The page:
A SAILOR who fought a legal battle with customs officers over a floating off-licence is beginning a new venture hunting for treasure under the sea.

Phil Berriman attracted the wrath of customs officials when, in August 2004, he moored his schooner, the Rich Harvest, 13 miles off the coast of Hartlepool and began selling cheap alcohol and cigarettes.

The goods were seized and destroyed, a decision Mr Berriman challenged through the courts, leading to a fouryear battle which only ended when a High Court judge eventually ruled the seizure was lawful.

The 53-year-old, who is originally from Thornaby, near Stockton, now lives off the coast of Gibraltar with his partner, Nicola Short.

Mr Berriman hit on the idea of hiring out the Rich Harvest for sailing trips around the Mediterranean to hunt for treasure after he began attempting to salvage anchors left behind by ships, which can cost several hundred thousand pounds.

The 72ft sailing ship – which can sleep 12 people and has a dining area seating 20 guests – is undergoing a refit ahead of the April launch.

In order to map the sea bed, it is now equipped with a multi-beam sonar system – said to be 90 times faster than conventional sonar and which can spot the difference in materials up to 200 metres deep – and a satellite compass system.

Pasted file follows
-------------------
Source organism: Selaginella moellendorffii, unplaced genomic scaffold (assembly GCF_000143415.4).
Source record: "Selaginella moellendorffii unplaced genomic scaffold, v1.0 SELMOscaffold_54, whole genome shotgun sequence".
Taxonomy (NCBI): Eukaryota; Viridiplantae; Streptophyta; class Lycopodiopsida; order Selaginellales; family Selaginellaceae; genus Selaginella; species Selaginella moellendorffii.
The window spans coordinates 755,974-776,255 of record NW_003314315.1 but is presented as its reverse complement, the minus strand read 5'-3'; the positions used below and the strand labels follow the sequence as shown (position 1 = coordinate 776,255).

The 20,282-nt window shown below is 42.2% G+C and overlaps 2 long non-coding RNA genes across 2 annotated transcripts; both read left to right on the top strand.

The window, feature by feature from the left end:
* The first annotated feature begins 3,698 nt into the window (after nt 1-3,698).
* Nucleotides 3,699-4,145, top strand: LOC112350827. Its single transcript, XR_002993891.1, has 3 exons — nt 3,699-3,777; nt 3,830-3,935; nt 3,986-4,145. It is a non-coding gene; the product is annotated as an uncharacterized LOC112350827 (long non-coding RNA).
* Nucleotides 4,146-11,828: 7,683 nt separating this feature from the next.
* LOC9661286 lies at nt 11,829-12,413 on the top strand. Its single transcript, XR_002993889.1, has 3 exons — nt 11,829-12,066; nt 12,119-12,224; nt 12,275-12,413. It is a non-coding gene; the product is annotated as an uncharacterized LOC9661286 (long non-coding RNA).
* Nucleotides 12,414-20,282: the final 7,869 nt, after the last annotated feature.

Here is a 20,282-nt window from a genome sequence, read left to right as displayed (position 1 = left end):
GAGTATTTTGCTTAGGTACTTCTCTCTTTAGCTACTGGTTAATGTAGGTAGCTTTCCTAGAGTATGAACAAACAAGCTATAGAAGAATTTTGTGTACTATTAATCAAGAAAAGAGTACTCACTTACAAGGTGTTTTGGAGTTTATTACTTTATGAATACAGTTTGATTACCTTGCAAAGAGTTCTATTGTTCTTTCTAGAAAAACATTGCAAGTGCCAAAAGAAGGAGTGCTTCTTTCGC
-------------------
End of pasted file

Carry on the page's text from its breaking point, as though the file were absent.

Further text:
A team of professional divers are also available for the treasure hunting trips which will cost £12,000 for a week’s sailing.

Mr Berriman, who also claims to have invented a new anti-mosquito wipe while on his travels, said any items found could potentially be bought by museums or sold for scrap.

However, he said the project would respect local salvage laws, which varied from country to country.

He said: “It’s a unique opportunity for corporate or private customers.

“It is a chance to become a real treasure hunter.

“We are not just taking people for the money, we are looking for like-minded people who will get into the project.

“It’s possible we could be searching for something in particular that’s been researched in advance, but there are thousands of ships that were lost before records were kept.”

Mr Berriman said regardless of the success of the venture he did not intend to return to the North-East.

He said: “The reason I left is because of the hassle I was getting.

“We are enjoying the lives that we now have out here and we have no intention of going back.”